You may have a duty to preserve original documents in discrimination cases

Posted March 2012 in Litigation by Sharon Lopez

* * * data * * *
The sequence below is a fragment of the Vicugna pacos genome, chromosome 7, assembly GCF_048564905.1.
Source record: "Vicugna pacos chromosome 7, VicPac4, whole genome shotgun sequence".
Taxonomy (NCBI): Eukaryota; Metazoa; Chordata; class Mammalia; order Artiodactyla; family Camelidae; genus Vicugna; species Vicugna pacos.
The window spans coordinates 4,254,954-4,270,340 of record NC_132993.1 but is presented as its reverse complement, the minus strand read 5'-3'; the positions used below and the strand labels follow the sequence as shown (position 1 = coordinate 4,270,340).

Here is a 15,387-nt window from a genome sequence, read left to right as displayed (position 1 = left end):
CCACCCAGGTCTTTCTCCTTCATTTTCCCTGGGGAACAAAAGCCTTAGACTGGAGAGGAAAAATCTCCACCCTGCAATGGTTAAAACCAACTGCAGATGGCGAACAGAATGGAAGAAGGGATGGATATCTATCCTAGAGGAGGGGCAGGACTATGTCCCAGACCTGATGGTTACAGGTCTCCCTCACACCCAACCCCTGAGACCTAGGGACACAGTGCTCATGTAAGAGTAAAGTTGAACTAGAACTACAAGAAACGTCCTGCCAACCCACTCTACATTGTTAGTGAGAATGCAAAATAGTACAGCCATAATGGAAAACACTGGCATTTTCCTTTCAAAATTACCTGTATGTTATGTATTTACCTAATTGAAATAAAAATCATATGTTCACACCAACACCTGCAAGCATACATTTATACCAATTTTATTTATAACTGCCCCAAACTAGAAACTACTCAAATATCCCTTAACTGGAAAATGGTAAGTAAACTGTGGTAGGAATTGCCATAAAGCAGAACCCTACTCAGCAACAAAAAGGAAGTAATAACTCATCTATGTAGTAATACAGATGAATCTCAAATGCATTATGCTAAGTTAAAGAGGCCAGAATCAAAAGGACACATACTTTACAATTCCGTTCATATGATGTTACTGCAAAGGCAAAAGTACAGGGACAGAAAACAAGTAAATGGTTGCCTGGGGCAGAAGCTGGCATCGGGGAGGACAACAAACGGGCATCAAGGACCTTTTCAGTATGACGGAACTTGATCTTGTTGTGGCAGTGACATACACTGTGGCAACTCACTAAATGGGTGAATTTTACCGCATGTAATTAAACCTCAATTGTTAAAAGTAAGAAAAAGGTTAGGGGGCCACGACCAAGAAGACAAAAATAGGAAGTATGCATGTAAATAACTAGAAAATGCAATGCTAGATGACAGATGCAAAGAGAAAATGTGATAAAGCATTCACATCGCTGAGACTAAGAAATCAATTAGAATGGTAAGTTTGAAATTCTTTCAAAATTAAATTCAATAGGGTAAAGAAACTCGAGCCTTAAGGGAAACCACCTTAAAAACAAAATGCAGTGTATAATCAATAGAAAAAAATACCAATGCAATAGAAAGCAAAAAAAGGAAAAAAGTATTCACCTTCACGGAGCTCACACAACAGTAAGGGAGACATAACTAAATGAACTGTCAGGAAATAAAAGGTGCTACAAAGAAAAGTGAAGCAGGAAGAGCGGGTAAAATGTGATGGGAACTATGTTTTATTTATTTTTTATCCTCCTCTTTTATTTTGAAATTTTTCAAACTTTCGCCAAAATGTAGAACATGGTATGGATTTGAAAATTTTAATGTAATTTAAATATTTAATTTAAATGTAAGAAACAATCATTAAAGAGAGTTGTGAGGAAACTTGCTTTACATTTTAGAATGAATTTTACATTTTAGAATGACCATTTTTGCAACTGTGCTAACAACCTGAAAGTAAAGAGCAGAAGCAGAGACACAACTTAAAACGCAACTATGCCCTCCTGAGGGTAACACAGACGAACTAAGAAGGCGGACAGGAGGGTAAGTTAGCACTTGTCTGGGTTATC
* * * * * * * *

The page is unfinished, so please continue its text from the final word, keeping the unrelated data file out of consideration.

In January 2012 The Third Circuit Court of Appeals issued an opinion reversing a district court because it abused its discretion in dismissing a case where the plaintiff failed to produce original documents rather than copies.  Bull v. UPS, 665 F.3d 68 (3d Cir. 2012).   Failure to produce original documents when requested may be considered spoliation and the court could sanction or punish you. In the Bull case, the employee was hurt at work.  She brought doctor’s notes into work so the employer could reinstate her.  The employer found problems with these notes; when it requested a third note, the employee sued. During discovery, the employee turned over copies of the notes in response to general discovery requests. At trial, when the employer objected to introduction of copies of the notes, the employee stated that the originals were in her home but that she had not searched for them.  The trial court dismissed the case asserting the plaintiff failed to provide original documents that were previously requested by the defendant employer.  Although the Third Circuit Court of Appeals reversed the dismissal as too harsh, the case teaches a valuable lesson about preserving and producing original documents.  If you are contemplating a lawsuit against your employer make sure to carefully store and preserve all documents you plan to rely on.  Intentional actions to destroy relevant documents may result in dismissal of your claim or other lesser but just as damaging results.   For more information about spoliation and how courts respond to such motions review the Federal Judicial Center Report on Motions and Sanctions Based on Spoliation of Evidence in Civil Cases: http://www.uscourts.gov/uscourts/RulesAndPolicies/rules/DallasMiniConf_Empirical_Data/Federal%20Judicial%20Center.pdf

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